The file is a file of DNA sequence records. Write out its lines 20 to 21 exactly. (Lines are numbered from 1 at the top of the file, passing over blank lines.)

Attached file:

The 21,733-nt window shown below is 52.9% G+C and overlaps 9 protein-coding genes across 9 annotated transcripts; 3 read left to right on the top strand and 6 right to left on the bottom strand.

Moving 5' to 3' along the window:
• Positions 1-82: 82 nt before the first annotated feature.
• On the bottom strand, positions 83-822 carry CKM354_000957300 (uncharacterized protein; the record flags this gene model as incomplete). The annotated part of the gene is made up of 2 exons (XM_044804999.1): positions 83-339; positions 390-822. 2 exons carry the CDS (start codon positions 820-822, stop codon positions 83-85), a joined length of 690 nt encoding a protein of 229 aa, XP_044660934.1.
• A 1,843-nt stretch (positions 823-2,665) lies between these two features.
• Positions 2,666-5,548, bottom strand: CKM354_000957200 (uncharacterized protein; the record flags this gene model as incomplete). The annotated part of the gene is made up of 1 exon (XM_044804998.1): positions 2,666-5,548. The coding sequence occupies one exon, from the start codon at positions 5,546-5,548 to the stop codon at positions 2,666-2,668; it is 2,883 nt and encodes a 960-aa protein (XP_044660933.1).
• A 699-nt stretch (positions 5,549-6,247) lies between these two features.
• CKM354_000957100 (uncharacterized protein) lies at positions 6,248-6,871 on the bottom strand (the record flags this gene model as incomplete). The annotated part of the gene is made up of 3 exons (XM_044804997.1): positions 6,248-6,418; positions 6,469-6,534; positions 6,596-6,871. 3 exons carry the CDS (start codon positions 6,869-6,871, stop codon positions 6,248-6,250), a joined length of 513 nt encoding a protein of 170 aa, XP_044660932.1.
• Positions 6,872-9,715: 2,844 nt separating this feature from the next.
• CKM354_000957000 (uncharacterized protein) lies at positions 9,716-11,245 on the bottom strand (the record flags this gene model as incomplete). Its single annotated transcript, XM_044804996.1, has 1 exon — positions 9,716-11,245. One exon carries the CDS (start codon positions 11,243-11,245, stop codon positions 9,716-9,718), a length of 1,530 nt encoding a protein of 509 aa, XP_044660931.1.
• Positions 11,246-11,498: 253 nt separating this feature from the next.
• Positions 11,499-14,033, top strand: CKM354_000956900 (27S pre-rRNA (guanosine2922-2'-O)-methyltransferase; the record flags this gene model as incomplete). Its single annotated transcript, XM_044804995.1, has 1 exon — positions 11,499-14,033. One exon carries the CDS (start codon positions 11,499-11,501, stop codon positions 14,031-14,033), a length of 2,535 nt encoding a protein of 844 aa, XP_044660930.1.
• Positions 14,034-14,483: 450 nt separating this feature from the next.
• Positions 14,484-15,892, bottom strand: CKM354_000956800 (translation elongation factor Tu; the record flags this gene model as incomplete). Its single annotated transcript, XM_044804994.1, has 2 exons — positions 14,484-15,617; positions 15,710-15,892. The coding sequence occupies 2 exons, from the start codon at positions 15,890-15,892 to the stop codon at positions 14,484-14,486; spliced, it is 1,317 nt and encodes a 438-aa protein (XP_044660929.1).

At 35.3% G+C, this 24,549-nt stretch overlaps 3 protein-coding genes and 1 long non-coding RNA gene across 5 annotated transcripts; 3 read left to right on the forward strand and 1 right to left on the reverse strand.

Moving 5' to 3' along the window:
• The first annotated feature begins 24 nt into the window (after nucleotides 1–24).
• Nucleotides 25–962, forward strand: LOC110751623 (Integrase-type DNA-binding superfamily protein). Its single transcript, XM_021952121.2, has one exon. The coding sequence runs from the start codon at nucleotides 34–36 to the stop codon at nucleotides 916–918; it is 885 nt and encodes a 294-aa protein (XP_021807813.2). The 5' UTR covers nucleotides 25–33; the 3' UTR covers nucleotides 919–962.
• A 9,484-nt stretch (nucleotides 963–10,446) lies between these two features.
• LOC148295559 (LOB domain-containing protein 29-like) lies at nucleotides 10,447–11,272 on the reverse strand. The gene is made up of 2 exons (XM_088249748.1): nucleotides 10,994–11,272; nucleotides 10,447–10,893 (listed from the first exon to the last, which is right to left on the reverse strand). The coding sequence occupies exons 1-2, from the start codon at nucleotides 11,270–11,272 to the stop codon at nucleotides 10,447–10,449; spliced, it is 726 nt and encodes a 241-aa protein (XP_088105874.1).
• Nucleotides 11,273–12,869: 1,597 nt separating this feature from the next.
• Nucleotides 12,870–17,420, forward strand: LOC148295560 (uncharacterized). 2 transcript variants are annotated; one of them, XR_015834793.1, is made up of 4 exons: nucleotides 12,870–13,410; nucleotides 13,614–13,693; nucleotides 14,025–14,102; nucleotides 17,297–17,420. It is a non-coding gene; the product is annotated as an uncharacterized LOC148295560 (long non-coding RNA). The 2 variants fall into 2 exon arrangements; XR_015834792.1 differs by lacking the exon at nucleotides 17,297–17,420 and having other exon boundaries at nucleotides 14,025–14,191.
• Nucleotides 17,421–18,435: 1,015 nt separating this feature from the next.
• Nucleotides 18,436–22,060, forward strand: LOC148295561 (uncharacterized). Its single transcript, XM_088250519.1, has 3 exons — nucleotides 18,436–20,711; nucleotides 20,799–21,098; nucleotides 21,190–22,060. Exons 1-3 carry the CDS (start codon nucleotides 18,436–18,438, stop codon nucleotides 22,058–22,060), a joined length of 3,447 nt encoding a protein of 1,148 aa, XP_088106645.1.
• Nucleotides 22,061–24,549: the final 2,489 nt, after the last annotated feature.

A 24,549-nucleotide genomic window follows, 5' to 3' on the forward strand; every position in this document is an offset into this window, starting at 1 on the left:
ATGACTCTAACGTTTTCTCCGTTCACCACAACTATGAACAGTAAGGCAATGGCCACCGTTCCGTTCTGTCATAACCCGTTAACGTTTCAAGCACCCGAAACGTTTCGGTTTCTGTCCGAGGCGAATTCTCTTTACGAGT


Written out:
• LOC148295559 (LOB domain-containing protein 29-like) lies at nucleotides 10,447–11,272 on the reverse strand. The gene is made up of 2 exons (XM_088249748.1): nucleotides 10,994–11,272; nucleotides 10,447–10,893 (listed from the first exon to the last, which is right to left on the reverse strand). The coding sequence occupies exons 1-2, from the start codon at nucleotides 11,270–11,272 to the stop codon at nucleotides 10,447–10,449; spliced, it is 726 nt and encodes a 241-aa protein (XP_088105874.1).
• Nucleotides 11,273–12,869: 1,597 nt separating this feature from the next.